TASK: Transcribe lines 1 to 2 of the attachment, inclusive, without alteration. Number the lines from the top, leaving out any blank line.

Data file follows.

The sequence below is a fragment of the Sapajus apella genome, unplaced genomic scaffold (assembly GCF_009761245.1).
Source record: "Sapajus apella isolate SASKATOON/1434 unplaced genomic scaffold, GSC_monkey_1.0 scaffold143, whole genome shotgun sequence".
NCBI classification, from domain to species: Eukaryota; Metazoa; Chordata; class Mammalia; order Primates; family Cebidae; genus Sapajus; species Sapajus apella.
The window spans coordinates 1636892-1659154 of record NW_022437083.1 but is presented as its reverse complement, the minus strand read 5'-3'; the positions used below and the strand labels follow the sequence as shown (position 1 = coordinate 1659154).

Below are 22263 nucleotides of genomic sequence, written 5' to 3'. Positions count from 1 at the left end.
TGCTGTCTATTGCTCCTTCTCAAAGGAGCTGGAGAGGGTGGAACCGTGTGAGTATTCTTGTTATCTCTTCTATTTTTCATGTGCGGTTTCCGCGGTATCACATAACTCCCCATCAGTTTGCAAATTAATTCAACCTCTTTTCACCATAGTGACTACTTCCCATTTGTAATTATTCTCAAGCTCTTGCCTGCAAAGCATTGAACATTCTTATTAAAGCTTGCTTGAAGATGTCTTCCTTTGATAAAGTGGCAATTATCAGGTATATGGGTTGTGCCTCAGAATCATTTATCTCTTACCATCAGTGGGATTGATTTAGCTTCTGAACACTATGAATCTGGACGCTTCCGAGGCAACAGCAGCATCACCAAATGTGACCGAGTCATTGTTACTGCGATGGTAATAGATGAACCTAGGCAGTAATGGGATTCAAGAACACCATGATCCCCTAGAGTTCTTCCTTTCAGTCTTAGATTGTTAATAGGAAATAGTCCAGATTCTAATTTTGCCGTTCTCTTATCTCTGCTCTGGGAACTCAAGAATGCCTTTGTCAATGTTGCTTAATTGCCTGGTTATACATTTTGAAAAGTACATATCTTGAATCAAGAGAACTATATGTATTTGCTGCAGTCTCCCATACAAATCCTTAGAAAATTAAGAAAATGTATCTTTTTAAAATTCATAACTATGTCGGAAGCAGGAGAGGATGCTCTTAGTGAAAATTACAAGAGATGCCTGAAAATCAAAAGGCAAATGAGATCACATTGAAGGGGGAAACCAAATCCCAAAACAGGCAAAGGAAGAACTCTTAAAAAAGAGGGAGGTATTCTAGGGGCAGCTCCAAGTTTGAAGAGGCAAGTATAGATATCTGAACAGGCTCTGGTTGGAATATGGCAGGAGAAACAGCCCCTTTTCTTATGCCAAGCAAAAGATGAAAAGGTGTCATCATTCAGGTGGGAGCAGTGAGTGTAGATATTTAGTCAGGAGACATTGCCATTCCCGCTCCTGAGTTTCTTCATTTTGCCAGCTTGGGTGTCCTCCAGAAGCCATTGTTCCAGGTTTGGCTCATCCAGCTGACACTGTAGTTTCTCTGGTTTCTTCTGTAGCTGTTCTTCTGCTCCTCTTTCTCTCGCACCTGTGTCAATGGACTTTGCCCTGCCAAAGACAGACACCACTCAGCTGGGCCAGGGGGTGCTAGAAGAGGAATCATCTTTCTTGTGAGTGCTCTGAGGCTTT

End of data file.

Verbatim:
The sequence below is a fragment of the Sapajus apella genome, unplaced genomic scaffold (assembly GCF_009761245.1).
Source record: "Sapajus apella isolate SASKATOON/1434 unplaced genomic scaffold, GSC_monkey_1.0 scaffold143, whole genome shotgun sequence".